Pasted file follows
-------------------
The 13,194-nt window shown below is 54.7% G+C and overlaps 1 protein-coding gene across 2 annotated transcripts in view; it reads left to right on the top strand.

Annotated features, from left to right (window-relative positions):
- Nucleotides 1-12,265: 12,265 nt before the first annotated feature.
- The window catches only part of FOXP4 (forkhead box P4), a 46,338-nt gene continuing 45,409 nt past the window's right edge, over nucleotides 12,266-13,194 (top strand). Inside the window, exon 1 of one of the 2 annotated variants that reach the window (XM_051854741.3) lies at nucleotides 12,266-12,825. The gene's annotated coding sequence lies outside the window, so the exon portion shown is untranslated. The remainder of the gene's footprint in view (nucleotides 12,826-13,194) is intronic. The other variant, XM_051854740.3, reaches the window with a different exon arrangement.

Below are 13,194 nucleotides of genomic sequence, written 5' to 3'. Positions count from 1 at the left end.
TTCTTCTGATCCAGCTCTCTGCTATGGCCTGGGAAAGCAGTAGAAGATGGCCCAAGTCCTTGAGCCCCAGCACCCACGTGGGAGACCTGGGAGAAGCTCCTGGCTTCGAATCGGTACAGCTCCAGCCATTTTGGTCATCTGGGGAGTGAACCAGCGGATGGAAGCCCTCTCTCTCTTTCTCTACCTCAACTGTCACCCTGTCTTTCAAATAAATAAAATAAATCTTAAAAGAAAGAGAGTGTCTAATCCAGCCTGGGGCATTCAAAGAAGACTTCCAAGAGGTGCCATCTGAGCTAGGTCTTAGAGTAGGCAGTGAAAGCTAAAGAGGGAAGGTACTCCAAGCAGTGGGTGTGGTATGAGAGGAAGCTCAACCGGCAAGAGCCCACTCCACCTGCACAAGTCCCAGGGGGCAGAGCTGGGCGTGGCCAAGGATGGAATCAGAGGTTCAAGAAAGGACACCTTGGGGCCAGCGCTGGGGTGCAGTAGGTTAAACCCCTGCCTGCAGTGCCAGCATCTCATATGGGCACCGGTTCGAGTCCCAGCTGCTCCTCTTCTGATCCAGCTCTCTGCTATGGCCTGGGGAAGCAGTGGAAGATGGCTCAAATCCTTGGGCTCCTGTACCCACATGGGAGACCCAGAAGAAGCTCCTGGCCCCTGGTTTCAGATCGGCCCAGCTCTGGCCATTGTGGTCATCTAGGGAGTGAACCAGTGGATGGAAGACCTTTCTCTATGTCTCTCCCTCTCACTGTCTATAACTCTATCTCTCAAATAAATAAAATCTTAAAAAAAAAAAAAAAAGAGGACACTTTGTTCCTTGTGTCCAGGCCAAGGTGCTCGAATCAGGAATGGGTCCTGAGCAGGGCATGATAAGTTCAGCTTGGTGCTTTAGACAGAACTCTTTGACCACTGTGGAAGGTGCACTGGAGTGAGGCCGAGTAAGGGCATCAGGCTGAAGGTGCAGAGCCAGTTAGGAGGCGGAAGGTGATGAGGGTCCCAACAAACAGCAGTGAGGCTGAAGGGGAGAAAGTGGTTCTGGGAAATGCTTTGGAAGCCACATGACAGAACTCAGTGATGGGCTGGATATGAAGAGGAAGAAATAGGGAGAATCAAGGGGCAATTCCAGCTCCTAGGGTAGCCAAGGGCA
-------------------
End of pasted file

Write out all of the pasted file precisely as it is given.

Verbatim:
The 13,194-nt window shown below is 54.7% G+C and overlaps 1 protein-coding gene across 2 annotated transcripts in view; it reads left to right on the top strand.

Annotated features, from left to right (window-relative positions):
- Nucleotides 1-12,265: 12,265 nt before the first annotated feature.
- The window catches only part of FOXP4 (forkhead box P4), a 46,338-nt gene continuing 45,409 nt past the window's right edge, over nucleotides 12,266-13,194 (top strand). Inside the window, exon 1 of one of the 2 annotated variants that reach the window (XM_051854741.3) lies at nucleotides 12,266-12,825. The gene's annotated coding sequence lies outside the window, so the exon portion shown is untranslated. The remainder of the gene's footprint in view (nucleotides 12,826-13,194) is intronic. The other variant, XM_051854740.3, reaches the window with a different exon arrangement.

Below are 13,194 nucleotides of genomic sequence, written 5' to 3'. Positions count from 1 at the left end.
TTCTTCTGATCCAGCTCTCTGCTATGGCCTGGGAAAGCAGTAGAAGATGGCCCAAGTCCTTGAGCCCCAGCACCCACGTGGGAGACCTGGGAGAAGCTCCTGGCTTCGAATCGGTACAGCTCCAGCCATTTTGGTCATCTGGGGAGTGAACCAGCGGATGGAAGCCCTCTCTCTCTTTCTCTACCTCAACTGTCACCCTGTCTTTCAAATAAATAAAATAAATCTTAAAAGAAAGAGAGTGTCTAATCCAGCCTGGGGCATTCAAAGAAGACTTCCAAGAGGTGCCATCTGAGCTAGGTCTTAGAGTAGGCAGTGAAAGCTAAAGAGGGAAGGTACTCCAAGCAGTGGGTGTGGTATGAGAGGAAGCTCAACCGGCAAGAGCCCACTCCACCTGCACAAGTCCCAGGGGGCAGAGCTGGGCGTGGCCAAGGATGGAATCAGAGGTTCAAGAAAGGACACCTTGGGGCCAGCGCTGGGGTGCAGTAGGTTAAACCCCTGCCTGCAGTGCCAGCATCTCATATGGGCACCGGTTCGAGTCCCAGCTGCTCCTCTTCTGATCCAGCTCTCTGCTATGGCCTGGGGAAGCAGTGGAAGATGGCTCAAATCCTTGGGCTCCTGTACCCACATGGGAGACCCAGAAGAAGCTCCTGGCCCCTGGTTTCAGATCGGCCCAGCTCTGGCCATTGTGGTCATCTAGGGAGTGAACCAGTGGATGGAAGACCTTTCTCTATGTCTCTCCCTCTCACTGTCTATAACTCTATCTCTCAAATAAATAAAATCTTAAAAAAAAAAAAAAAAGAGGACACTTTGTTCCTTGTGTCCAGGCCAAGGTGCTCGAATCAGGAATGGGTCCTGAGCAGGGCATGATAAGTTCAGCTTGGTGCTTTAGACAGAACTCTTTGACCACTGTGGAAGGTGCACTGGAGTGAGGCCGAGTAAGGGCATCAGGCTGAAGGTGCAGAGCCAGTTAGGAGGCGGAAGGTGATGAGGGTCCCAACAAACAGCAGTGAGGCTGAAGGGGAGAAAGTGGTTCTGGGAAATGCTTTGGAAGCCACATGACAGAACTCAGTGATGGGCTGGATATGAAGAGGAAGAAATAGGGAGAATCAAGGGGCAATTCCAGCTCCTAGGGTAGCCAAGGGCA